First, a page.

While it may sound like a key component of value engineering, it doesn’t fully incorporate the relentless team effort and creative process involved in true value engineering.
Value engineering is not function innovation. Again, engineers are not looking to develop additional functions in the value engineering process. They are looking to keep or accomplish a function in a new and innovative way for the lowest cost.
Finally, value engineering is not an individual task. It is a creative effort that involves a team to find the best alternative. This may include acquiring new staff or obtaining unique expertise in fields that aren’t closely related to the product or projects your company undertakes.
Arguments Against Value Engineering
The pandemic has inspired a great shift in prioritization. People have had to reassess their values. But what does value mean? We’ve thrown that word around quite a bit in this guide. In regards to engineering and business, we can place value into three different categories:
- Cost Value: The amount that will be spent to produce the item or complete the project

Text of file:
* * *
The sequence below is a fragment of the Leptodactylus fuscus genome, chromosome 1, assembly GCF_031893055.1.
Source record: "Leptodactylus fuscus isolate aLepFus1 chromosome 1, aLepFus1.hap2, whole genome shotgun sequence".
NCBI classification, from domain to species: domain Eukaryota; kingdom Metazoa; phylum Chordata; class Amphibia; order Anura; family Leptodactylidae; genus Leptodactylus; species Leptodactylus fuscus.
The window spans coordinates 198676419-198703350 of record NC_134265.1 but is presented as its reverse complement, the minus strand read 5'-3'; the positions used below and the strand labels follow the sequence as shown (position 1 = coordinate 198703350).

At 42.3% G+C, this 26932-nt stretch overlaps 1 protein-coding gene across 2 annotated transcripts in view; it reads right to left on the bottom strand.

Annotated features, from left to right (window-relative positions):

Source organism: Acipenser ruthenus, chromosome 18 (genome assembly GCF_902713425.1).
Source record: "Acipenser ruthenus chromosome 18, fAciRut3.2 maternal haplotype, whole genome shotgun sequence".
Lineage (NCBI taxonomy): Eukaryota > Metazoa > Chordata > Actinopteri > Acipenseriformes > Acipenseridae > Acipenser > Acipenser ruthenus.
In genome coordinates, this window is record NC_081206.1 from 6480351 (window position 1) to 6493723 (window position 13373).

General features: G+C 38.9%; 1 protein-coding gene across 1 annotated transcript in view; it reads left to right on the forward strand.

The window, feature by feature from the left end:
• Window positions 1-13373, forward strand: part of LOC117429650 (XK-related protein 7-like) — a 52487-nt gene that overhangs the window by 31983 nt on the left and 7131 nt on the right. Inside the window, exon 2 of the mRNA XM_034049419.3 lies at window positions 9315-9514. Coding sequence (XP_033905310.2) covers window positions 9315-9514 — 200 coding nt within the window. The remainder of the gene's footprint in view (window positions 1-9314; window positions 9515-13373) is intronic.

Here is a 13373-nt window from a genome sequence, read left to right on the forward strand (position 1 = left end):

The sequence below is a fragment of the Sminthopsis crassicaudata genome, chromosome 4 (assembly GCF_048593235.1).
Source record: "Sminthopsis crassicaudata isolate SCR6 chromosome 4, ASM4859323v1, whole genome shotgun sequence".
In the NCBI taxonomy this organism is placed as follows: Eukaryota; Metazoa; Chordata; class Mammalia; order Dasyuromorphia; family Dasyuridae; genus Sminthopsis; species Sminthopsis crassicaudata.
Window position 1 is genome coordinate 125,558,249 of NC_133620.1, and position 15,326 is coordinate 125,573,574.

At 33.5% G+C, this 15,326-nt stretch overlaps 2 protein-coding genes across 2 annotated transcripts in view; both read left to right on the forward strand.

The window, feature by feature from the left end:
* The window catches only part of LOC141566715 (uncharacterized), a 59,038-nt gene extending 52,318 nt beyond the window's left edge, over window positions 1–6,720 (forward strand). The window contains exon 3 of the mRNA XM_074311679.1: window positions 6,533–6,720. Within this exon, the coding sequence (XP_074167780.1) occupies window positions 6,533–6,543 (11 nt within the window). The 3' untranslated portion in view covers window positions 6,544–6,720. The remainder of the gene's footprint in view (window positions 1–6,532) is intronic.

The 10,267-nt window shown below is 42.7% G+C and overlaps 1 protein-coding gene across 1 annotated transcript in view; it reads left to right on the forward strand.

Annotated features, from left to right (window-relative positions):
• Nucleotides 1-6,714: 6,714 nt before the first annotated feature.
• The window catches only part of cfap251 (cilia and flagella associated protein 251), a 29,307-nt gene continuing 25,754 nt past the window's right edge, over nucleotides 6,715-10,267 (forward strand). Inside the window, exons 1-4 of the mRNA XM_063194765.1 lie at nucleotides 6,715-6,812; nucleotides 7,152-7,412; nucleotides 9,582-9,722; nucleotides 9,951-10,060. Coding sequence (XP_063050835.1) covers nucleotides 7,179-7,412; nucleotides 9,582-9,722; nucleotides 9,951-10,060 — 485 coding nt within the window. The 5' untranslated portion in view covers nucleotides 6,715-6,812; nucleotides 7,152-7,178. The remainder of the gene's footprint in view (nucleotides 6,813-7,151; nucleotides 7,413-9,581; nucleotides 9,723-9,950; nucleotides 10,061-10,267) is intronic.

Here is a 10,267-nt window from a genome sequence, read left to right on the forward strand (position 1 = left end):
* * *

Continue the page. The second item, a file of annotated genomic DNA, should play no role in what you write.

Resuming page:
- Exchange Value: The amount that the product can be purchased for in the open market (its price)
- Use Value: The value of the item or project to the customer or final owner
Use value is the key to value engineering. It is the broadest way to look at it and allows the most options to find new solutions to the function creatively. For instance, internet privacy and security may be of great value to cryptocurrency entrepreneurs and investors, especially with a 75% increase in financial crime from 2019 to 2020.
Software security or privacy companies implementing value engineering would center their attention on this potential use-value and try to deliver it to the customer as cost-effectively as possible.
Creating healthy working environments requires leaders to encourage employees to integrate healthy work and life balances. This is important, particularly as more companies embrace policies centered around mental health awareness.
While there are arguably more effective modern project management techniques, companies should not abandon value engineering completely. One of value engineering’s key functions is innovation. Likewise, value engineering as a concept is not immune from innovation. It’s a technique that can be tweaked and improved for modern workflows and corporate ecosystems. Value engineering can still deliver effective engineering value – as long as we consider the human element when we implement it.